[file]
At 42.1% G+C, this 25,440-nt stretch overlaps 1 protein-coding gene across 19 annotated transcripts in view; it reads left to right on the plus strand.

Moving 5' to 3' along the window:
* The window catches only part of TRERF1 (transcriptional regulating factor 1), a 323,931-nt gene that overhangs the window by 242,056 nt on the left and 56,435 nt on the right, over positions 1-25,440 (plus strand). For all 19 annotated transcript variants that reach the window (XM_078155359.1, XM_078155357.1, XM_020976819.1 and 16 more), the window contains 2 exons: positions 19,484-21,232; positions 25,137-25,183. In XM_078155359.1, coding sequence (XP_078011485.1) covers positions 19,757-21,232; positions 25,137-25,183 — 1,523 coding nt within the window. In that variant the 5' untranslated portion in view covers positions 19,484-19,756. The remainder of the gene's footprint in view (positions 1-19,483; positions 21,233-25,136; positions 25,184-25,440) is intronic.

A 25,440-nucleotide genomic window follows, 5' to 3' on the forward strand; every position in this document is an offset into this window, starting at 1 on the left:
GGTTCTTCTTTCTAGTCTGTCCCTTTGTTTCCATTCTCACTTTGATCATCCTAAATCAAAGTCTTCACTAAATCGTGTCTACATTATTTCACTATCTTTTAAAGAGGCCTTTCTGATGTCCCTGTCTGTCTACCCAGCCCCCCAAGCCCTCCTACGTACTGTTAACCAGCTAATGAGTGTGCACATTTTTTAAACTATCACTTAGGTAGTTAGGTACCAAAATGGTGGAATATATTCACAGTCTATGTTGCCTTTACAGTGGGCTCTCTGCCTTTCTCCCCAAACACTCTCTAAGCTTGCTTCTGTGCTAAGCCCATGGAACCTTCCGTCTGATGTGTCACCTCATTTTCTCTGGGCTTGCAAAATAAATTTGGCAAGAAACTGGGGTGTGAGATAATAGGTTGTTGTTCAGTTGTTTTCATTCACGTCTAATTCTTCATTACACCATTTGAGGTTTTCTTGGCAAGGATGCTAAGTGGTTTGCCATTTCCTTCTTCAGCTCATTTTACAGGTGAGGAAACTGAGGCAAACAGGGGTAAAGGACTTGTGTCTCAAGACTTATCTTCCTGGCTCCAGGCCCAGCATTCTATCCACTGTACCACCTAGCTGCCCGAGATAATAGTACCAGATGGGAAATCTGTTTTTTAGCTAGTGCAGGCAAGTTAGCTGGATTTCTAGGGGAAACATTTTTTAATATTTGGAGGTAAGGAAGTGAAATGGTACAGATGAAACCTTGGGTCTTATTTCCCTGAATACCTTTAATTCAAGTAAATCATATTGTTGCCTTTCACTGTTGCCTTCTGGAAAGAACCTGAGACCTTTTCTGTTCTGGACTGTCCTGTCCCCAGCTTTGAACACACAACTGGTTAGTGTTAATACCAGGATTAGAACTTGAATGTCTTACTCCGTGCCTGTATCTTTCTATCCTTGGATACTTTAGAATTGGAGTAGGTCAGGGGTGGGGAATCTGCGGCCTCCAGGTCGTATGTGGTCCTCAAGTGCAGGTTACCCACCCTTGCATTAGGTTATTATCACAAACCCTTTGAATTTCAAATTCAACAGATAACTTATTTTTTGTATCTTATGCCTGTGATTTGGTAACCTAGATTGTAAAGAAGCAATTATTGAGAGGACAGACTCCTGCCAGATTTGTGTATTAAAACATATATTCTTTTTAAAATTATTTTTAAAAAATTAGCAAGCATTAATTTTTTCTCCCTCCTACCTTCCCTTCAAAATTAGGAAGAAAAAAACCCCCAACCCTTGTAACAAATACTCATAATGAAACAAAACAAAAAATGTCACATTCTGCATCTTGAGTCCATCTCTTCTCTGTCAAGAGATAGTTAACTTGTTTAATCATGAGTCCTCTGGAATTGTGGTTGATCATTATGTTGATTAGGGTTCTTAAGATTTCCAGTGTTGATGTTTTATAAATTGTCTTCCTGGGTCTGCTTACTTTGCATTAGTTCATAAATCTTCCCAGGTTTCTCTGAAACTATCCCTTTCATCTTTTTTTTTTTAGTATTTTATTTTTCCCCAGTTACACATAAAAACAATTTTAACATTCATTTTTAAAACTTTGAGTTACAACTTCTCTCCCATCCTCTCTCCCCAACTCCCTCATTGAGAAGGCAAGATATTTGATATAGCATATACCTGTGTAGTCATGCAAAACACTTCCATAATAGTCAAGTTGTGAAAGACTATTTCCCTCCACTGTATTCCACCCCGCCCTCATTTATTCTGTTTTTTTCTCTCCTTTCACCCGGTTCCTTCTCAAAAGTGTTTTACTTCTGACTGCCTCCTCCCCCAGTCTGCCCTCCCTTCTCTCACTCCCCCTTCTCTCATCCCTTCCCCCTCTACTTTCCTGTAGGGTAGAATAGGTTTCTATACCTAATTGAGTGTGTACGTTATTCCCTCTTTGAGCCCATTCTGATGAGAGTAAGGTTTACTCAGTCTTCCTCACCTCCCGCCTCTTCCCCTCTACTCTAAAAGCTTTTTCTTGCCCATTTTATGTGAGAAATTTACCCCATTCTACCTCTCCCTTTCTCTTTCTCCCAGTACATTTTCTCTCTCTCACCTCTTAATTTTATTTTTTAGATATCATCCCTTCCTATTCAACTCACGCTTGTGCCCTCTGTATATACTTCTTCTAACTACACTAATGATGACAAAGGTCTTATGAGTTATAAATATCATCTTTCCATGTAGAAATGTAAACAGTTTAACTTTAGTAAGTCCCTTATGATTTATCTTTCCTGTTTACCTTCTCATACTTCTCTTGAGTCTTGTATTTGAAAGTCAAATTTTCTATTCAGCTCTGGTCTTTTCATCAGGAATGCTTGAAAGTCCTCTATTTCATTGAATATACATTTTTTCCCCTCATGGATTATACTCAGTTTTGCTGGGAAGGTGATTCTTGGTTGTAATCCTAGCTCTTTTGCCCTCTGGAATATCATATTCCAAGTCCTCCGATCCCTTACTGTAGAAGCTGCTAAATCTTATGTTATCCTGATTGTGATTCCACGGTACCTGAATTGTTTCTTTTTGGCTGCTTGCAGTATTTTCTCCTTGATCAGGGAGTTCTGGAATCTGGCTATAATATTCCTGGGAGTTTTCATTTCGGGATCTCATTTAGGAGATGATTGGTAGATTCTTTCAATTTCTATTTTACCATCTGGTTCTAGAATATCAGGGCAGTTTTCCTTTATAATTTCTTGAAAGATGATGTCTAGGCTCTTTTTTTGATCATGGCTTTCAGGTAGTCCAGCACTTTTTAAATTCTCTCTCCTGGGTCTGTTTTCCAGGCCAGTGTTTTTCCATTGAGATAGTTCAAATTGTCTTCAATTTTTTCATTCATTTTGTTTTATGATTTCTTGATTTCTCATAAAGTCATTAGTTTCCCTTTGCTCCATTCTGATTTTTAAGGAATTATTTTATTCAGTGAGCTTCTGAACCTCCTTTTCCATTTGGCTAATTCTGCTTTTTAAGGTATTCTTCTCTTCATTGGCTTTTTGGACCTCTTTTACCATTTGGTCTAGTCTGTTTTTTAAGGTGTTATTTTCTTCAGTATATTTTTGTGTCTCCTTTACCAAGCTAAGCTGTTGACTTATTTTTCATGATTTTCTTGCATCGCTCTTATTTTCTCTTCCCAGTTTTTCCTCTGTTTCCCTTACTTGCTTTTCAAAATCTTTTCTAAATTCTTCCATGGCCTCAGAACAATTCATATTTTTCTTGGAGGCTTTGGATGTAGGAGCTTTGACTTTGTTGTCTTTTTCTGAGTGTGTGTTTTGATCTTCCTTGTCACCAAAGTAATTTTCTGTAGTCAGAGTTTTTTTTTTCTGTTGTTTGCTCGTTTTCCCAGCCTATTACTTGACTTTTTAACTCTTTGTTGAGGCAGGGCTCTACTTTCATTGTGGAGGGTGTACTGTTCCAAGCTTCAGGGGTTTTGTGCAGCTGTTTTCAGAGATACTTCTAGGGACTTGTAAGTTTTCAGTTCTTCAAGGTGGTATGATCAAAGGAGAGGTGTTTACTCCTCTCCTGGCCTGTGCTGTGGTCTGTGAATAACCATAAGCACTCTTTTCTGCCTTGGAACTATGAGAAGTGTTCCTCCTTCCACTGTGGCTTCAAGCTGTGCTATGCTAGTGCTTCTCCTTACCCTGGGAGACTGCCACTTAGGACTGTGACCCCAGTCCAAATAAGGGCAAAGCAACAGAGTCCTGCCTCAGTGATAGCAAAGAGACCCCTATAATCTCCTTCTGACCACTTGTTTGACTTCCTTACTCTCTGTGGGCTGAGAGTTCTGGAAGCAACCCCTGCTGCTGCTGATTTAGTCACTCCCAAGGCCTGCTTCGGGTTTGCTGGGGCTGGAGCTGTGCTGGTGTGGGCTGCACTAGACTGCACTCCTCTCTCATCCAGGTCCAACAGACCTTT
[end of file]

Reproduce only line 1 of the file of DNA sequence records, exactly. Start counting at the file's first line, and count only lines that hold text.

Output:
At 42.1% G+C, this 25,440-nt stretch overlaps 1 protein-coding gene across 19 annotated transcripts in view; it reads left to right on the plus strand.